Design Principles for Cloud Native Applications

Organizations are moving business critical applications to the cloud for a reason. The cloud enables fast time-to-market and turn-around time. It facilitates elasticity and high-availability. Applications can leverage both private and public clouds, and these hybrid cloud applications combine in-house data centers and ephemeral resources, allowing cost optimization, ownership, and flexibility. In addition, public cloud providers promote energy efficiency and geo-distribution to improve user experience and disaster recovery.

The cloud platform offers a radically different architecture than that of a traditional single-machine monolith and requires new tools, practices, design, and architecture to navigate efficiently. The cloud’s distributed nature brings its own set of concerns. Cloud applications must manage uncertainty and non-determinism; distributed state and communication; failure detection and recovery; data consistency and correctness; message loss, partitioning, reordering, and corruption.

Infrastructure can hide some of the complexity inherent in a distributed system, but not completely. Cooperation between the application layer and the infrastructure layer is required for a system to provide a complete and coherent user experience maintaining end-to-end guarantees.

What is a Cloud Native application?

A "cloud native" application, like all native species, has adapted and evolved to be maximally efficient in its environment: the cloud. The cloud is a harsher environment for applications than those of the past, in particular, than the idealistic environment of a dedicated single node system. In the cloud, an application becomes distributed. Thus, it is forced to be resilient to hardware/network unpredictability and unreliability, i.e., from varying performance to all-out failure.

The bad news is that ensuring responsiveness and reliability in this harsh environment is difficult. The good news is that the applications we build after embracing this environment better match how the real world actually works. This in turn, provides better experiences for our users, whether humans or software.

The constraints of the cloud environment, that make up the "cloud operating model," include:

  • Applications are limited in the ability to scale vertically on commodity hardware which typically leads to having many isolated autonomous services (often called microservices).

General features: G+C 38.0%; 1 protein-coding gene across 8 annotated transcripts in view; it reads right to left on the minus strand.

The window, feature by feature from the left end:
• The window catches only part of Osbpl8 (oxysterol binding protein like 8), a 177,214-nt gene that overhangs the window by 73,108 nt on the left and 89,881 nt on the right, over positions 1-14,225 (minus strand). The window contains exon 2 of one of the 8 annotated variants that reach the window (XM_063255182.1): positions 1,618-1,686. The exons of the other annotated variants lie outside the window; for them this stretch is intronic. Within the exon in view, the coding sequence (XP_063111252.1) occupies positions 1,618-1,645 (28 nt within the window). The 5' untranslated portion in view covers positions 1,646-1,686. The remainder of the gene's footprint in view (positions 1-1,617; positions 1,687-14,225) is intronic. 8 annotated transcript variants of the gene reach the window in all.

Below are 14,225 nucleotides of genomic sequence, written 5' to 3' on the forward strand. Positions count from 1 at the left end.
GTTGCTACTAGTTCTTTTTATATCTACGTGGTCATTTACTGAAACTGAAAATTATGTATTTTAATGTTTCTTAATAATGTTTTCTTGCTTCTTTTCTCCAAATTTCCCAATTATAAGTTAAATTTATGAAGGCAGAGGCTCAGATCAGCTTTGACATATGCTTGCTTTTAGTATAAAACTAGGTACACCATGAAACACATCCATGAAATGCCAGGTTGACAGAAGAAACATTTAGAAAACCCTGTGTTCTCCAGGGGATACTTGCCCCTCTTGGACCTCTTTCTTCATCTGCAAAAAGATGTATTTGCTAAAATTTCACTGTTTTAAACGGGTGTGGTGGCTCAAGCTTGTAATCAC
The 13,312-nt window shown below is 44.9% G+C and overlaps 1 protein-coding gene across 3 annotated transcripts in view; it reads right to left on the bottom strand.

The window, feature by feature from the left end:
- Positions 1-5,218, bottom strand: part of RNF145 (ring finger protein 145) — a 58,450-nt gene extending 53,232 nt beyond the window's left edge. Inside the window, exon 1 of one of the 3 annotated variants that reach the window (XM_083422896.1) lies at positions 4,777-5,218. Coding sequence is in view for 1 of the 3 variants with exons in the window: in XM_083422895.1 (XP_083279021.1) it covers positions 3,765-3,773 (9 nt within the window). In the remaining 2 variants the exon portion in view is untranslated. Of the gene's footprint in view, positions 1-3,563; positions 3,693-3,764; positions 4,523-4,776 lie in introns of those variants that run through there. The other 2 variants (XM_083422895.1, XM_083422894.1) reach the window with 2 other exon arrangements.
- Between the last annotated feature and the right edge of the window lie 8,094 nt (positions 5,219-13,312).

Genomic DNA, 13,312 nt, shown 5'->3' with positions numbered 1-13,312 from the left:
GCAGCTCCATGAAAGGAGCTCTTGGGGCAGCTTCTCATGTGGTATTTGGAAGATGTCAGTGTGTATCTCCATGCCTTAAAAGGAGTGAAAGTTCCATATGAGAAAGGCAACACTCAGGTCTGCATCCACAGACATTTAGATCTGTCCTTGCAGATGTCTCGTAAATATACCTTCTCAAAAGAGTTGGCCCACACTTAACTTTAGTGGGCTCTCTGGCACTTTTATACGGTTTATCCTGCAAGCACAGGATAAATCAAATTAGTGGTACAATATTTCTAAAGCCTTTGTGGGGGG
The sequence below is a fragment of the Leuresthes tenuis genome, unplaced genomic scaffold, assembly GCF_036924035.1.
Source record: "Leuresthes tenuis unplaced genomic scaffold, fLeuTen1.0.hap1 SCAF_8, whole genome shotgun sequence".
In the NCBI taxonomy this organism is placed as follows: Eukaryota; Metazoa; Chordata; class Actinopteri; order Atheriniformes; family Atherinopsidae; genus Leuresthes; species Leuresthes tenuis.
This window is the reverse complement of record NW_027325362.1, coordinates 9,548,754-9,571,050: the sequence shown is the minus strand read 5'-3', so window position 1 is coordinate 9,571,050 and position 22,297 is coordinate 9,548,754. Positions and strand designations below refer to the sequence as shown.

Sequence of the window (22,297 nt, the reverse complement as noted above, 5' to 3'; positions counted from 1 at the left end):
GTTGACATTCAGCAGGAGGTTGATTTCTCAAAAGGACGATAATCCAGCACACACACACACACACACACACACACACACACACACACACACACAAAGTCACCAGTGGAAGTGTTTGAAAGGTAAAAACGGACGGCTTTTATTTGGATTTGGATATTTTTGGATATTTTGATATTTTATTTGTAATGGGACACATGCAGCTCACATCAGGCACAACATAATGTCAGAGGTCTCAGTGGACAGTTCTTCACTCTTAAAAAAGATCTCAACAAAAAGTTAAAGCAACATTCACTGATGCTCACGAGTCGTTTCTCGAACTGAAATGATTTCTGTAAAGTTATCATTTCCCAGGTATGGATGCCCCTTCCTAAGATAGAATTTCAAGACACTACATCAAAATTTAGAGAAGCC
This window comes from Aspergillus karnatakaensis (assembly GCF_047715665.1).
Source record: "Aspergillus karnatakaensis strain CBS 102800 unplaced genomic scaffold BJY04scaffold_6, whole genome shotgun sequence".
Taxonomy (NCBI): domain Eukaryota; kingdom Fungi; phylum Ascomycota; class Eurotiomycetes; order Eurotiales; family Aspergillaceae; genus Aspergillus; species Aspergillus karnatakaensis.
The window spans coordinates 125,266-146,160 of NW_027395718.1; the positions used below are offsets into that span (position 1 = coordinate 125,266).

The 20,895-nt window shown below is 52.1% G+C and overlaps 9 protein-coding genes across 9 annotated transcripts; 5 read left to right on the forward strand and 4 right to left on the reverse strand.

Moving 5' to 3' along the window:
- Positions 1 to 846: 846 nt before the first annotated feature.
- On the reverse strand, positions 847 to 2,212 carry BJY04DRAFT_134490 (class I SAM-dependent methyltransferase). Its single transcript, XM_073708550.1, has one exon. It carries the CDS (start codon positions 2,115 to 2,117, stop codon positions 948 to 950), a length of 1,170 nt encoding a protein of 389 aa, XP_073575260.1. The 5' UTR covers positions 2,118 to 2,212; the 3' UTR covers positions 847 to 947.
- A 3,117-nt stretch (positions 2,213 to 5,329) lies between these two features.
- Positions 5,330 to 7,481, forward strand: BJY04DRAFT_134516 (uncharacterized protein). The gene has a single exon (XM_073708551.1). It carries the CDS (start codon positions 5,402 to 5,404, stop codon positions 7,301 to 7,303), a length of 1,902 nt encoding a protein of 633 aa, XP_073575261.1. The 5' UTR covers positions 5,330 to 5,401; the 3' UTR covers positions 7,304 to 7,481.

• All inter-service communication takes place over unreliable networks.

  • You must operate under the assumption that the underlying hardware can fail or be restarted or moved at any time.

  • The services need to be able to detect and manage failure of their peers—including partial failures.

  • Strong consistency and transactions are expensive. Because of the coordination required, it is difficult to make services that manage data available, performant, and scalable.

Therefore, a Cloud Native application is designed to leverage the cloud operating model. It is predictable, decoupled from the infrastructure, right-sized for capacity, and enables tight collaboration between development and operations. It can be decomposed into loosely-coupled, independently-operating services that are resilient from failures, driven by data, and operate intelligently across geographic regions.

While Cloud Native applications always have a clean separation of state and compute, there are two major classes of Cloud Native applications: stateful and stateless. Each class addresses and excels in a different set of use-cases; non-trivial modern Cloud Native applications are usually a combination and composition of the two.

Reactive Cloud Native applications

Reactive is a different approach to thinking, designing, building, and reasoning about software systems—in particular distributed, highly concurrent, and data-intensive applications—that maximizes our chances of success in building Cloud Native applications.

In a distributed system, we can’t maintain the idealistic, strongly consistent, minimal latency, closed-world models of the single node system. In many cases, calls that would otherwise be local, in-process, must now become remote unreliable network calls. Portions of the system on different hardware can fail at any time, introducing the risk of partial failures; we are forced to relax the requirements (past traditional expectations) in order to stay available and scalable.